“Here mom, here’s the ketchup.  I’ll grate a carrot, oh here’s some broccoli.  Do you think he’ll eat it, mom?”  she whispered.
“I don’t know, Audrey, but he thinks he needs it.”  I was glad to have Audrey’s help.  I felt inadequate in the Polish pizza making department (and mothering for the moment).  Damian sought a link to his past for some comfort, could this do it?
“Damian, Your pizza is ready,”  Audrey called.  He sauntered back into the kitchen to claim his pizza trophy served on a brightly colored fiestaware plate. He sat down at the table. Silence.  
His ready made audience of siblings watched and waited for the Polish pizza eating.  Damian took a bite, “yuck, I don’t like this Mom, what is it?”
“It’s the kind of pizza we had in Poland.”
“Well, I don’t like it,”  he spat, “who wants it?’
“I eat it!”  four-year old Ania answered.  The pizza passed to Ania.  Round two of Polish pizza eating,
Damian’s tastes had changed over the months and he found he no longer liked what he thought he did.  It is not uncommon for a child to be on a different diet than you are on.  If this bothers you, don’t adopt from another culture.  You may have to make some changes in your eating habits for awhile.  You may have to sit at the table with a child who is not used to get the calorie intake he needs and patiently spoon feed him.  He may have issues with textures, solids or just eating in general.  My youngest was born with a cleft palate and and was on a limited diet of rice cereal and water.  His preference – sucking down a bottle of watered down rice cereal or pediasure in ten seconds flat.  It took months of patient pureeing and spoon feeding before I could get him to eat some calorie and nutrient rich meals.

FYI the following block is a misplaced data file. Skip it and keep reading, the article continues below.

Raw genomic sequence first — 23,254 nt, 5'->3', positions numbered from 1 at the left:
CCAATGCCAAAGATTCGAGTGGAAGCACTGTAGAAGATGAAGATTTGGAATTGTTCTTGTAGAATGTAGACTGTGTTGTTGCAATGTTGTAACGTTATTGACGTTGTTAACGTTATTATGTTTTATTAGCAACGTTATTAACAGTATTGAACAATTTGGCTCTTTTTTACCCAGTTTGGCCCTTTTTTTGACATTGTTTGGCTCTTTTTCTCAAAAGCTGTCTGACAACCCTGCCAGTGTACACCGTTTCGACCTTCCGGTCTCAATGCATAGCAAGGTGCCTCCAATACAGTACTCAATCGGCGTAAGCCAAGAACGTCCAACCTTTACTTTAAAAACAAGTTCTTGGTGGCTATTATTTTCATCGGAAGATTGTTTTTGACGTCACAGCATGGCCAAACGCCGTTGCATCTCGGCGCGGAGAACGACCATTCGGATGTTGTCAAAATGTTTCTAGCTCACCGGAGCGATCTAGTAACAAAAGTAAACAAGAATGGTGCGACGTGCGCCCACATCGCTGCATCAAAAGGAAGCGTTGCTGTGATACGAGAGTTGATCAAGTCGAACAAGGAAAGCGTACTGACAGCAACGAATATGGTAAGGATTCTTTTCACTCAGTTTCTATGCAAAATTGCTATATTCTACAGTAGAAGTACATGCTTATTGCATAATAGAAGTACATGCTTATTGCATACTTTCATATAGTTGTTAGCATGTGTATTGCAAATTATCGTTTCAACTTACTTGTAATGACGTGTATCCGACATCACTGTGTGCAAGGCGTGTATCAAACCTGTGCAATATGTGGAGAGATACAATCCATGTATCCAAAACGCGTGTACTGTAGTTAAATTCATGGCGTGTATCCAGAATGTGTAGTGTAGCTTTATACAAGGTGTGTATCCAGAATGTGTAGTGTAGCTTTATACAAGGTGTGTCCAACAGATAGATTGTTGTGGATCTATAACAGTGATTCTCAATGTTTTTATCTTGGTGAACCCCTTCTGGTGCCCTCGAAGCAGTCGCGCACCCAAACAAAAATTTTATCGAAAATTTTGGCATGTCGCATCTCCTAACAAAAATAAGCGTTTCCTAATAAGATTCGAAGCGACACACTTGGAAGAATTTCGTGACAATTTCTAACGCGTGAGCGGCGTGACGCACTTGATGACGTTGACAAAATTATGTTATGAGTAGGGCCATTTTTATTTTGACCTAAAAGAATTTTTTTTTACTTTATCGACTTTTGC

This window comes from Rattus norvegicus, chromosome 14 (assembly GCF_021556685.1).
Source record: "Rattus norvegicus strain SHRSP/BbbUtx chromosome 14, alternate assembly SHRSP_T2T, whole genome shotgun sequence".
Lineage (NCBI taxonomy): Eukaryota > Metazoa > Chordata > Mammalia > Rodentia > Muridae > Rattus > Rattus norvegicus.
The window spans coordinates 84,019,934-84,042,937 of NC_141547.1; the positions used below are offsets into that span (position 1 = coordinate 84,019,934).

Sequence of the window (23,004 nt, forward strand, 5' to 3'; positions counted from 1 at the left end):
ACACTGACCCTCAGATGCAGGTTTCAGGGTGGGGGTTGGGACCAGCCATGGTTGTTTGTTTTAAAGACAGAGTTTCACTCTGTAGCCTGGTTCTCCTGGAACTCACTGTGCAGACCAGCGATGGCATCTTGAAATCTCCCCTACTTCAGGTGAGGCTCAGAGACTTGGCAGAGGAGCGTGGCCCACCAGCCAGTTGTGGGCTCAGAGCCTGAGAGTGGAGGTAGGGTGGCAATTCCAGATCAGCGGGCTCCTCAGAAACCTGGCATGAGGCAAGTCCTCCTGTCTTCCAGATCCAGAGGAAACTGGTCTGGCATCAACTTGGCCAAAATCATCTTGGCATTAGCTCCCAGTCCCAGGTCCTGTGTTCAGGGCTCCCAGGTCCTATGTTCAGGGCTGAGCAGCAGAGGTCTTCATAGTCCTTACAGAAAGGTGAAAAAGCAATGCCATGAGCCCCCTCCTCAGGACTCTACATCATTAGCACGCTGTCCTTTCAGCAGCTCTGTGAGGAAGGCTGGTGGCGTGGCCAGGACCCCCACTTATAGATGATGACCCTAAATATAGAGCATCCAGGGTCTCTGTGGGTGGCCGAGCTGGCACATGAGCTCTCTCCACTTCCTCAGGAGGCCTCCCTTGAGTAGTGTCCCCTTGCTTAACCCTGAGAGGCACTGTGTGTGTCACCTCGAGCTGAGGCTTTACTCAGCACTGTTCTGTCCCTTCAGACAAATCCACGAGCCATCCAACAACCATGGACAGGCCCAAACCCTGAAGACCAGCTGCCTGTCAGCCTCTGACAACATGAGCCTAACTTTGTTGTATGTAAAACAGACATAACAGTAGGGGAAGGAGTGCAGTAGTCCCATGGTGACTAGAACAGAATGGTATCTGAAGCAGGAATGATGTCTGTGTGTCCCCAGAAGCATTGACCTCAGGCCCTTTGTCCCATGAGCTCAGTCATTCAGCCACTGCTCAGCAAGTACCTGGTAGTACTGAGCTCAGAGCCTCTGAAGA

Food issues abounded in the early church and still do at Sunday potlucks.  We have Celiacs (me), peanut allergies, seafood allergies, diabetics all eating special diets.  The early church struggled with eating food offered to idols, eating too much before a communion service and whether or not the Gentiles should eat kosher.  Peter wasn’t sure what to do.  He ate kosher with the Jewish brothers and idol meat with the Gentile brothers.  Paul corrected him.